This question appears to arise from a comment I made in an earlier question.
Op had written:
The pie charts compare the amount of people enrolled on six courses,
in a certain college in the UK.
I had commented:
We would not normally say "amount of people" - either number of people (if you are showing actual numbers) or proportion of people (if using, say, percentages). amount is used for 'non-discrete' items (i.e. things that you cannot count, but can only measure e.g. by weight or volume, such as sugar or a liquid.
OP is now asking about the usage of amount is a sentence such as:
The number of people commuting by bus considerably increased in the year of 2013.
and asks whether amount or proportion could replace number.
Cambridge Dictionary defines amount as follows and includes a Grammar Note:
a collection or mass, especially of something that cannot be counted:
[example sentences omitted - see link]
Amount of or number of?
We use amount of with uncountable nouns. Number of is used with countable nouns:
- We use a huge amount of paper in the office every day.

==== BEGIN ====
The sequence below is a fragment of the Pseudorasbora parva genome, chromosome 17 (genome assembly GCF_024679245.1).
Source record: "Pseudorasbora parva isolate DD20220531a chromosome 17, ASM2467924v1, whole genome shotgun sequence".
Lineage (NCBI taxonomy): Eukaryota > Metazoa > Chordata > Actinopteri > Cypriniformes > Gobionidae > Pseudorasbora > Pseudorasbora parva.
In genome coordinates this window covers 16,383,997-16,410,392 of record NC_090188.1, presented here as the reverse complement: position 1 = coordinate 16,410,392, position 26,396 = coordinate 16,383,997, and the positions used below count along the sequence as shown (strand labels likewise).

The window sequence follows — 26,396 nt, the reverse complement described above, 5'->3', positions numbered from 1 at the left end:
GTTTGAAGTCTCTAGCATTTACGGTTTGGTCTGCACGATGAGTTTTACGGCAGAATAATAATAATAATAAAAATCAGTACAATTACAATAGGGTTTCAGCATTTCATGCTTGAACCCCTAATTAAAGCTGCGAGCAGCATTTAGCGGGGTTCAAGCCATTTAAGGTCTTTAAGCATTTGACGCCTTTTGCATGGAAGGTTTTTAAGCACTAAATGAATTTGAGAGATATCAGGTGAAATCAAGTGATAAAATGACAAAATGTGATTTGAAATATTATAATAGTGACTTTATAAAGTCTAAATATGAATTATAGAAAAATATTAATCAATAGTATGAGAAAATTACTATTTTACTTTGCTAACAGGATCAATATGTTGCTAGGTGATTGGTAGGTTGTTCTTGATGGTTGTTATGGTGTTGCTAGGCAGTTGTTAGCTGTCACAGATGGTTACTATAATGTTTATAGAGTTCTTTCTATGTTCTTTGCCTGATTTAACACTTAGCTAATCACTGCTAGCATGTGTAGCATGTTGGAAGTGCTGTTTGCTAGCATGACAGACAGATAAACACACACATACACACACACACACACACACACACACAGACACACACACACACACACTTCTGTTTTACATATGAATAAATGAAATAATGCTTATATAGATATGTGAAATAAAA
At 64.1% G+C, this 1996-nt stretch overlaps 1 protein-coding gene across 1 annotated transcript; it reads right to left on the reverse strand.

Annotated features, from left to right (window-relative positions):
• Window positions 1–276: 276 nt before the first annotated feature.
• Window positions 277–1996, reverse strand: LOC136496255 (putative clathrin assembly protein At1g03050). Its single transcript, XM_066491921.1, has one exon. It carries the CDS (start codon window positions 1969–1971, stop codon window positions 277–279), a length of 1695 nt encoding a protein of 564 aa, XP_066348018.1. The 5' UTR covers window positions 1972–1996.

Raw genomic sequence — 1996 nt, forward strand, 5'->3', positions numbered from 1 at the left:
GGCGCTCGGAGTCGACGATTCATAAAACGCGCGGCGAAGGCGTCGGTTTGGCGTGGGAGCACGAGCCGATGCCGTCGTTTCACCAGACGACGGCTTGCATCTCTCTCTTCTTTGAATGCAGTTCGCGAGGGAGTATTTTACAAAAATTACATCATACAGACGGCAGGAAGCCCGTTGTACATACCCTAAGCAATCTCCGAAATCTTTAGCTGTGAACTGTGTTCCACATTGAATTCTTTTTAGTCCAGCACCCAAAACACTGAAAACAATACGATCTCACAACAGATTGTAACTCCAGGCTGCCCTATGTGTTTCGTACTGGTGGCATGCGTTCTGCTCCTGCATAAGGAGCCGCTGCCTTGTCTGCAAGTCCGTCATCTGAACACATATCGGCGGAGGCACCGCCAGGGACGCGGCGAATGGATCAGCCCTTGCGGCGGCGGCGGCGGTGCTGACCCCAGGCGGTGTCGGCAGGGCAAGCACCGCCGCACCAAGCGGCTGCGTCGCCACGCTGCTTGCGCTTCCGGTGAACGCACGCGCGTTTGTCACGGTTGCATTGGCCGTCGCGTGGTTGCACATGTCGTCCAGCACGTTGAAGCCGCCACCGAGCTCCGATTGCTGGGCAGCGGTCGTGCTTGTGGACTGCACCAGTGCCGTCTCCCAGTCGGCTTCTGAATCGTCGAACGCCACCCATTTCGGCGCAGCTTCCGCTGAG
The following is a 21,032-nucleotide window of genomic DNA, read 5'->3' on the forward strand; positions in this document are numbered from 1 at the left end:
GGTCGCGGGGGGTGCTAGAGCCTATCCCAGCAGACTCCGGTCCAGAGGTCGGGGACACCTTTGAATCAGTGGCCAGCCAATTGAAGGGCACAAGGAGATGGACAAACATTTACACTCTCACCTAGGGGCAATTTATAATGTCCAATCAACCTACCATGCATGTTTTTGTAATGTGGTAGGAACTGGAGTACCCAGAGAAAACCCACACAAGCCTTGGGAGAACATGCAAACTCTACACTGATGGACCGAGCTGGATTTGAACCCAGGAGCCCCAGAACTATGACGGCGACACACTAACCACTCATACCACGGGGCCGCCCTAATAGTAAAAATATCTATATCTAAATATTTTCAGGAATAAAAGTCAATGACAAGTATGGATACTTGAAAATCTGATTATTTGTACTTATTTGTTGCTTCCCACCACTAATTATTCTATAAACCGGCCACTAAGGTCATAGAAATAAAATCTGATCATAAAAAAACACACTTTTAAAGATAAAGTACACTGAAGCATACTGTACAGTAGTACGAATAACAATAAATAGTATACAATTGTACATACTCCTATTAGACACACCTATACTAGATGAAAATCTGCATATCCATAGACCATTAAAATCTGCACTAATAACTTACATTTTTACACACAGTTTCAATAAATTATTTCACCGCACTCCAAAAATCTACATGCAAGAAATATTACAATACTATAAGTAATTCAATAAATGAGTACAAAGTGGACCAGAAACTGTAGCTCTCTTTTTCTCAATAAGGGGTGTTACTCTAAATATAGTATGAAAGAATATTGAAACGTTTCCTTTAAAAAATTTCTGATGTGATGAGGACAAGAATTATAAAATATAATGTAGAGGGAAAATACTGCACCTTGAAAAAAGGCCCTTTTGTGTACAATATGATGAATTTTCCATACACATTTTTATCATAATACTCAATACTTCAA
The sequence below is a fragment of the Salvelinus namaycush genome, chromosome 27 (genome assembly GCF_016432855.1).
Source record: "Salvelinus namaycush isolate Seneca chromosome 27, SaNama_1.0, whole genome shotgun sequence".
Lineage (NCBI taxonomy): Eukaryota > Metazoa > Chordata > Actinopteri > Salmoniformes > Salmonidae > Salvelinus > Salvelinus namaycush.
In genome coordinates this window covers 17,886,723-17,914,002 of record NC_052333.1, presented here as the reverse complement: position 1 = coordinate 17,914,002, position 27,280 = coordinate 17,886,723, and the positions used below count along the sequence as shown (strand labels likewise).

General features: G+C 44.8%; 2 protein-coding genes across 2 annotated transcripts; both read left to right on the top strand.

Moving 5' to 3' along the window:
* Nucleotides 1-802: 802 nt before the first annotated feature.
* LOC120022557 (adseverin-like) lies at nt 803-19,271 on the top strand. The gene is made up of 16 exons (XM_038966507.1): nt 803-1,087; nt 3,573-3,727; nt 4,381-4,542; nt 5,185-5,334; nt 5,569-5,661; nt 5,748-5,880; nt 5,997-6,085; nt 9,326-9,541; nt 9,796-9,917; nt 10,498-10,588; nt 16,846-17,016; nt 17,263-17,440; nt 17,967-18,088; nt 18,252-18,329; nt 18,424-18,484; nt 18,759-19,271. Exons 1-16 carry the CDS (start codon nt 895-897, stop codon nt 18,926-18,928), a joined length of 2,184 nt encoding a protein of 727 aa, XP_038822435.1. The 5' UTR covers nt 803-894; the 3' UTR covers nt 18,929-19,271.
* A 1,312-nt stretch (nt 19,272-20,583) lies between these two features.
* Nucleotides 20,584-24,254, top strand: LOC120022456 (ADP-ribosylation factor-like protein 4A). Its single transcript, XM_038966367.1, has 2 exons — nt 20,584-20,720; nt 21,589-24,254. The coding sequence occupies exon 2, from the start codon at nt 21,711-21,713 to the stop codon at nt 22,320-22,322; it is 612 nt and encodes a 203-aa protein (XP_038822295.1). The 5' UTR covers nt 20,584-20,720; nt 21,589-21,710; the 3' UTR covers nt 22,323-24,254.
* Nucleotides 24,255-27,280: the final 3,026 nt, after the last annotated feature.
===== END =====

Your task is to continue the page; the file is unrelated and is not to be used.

- The amount of time it took to finish the job was very frustrating.
- A great number of students volunteer each year for environmental projects.
- Not: A great amount of students volunteer …
- I have a number of things I want to talk to you about.
The original sentence refers to "[comparing] the amount of people enrolled on six courses [using a pie chart]". The context clearly suggests that the actual numbers of student involved are known. In that instance, it seems that number or proportion (depending on the values actually shown in the pie chart) would be appropriate; and that amount would, at best, be non-idiomatic. That view is reinforces by the Grammar Note above indicating that "A great amount of students volunteer …" would be wrong.
In the second example sentence:
- amount may be more acceptable because there is (presumably) no reference to precise numbers;
- even so, number still sounds more idiomatic to me; and would refer to the overall (estimated) number of bus commuters using buses;
- proportion would be appropriate only if there were a comparison with (for example) the overall number of commuters.
But beware: in this case the difference between number and proportion could be important, because one value could go up while the other value goes down. For example:
- Year 1: 4 million commuters use the bus; 6 million use the train; hence 40% (of the total 10 million) use the bus.
- Year 5: 5 million commuters use the bus; 8 million use the train; hence 38.5% (of the total 13 million) use the bus.
Thus the number of bus commuters has increased by 1 million (23%), but the proportion of bus commuters has decreased by 1.5%.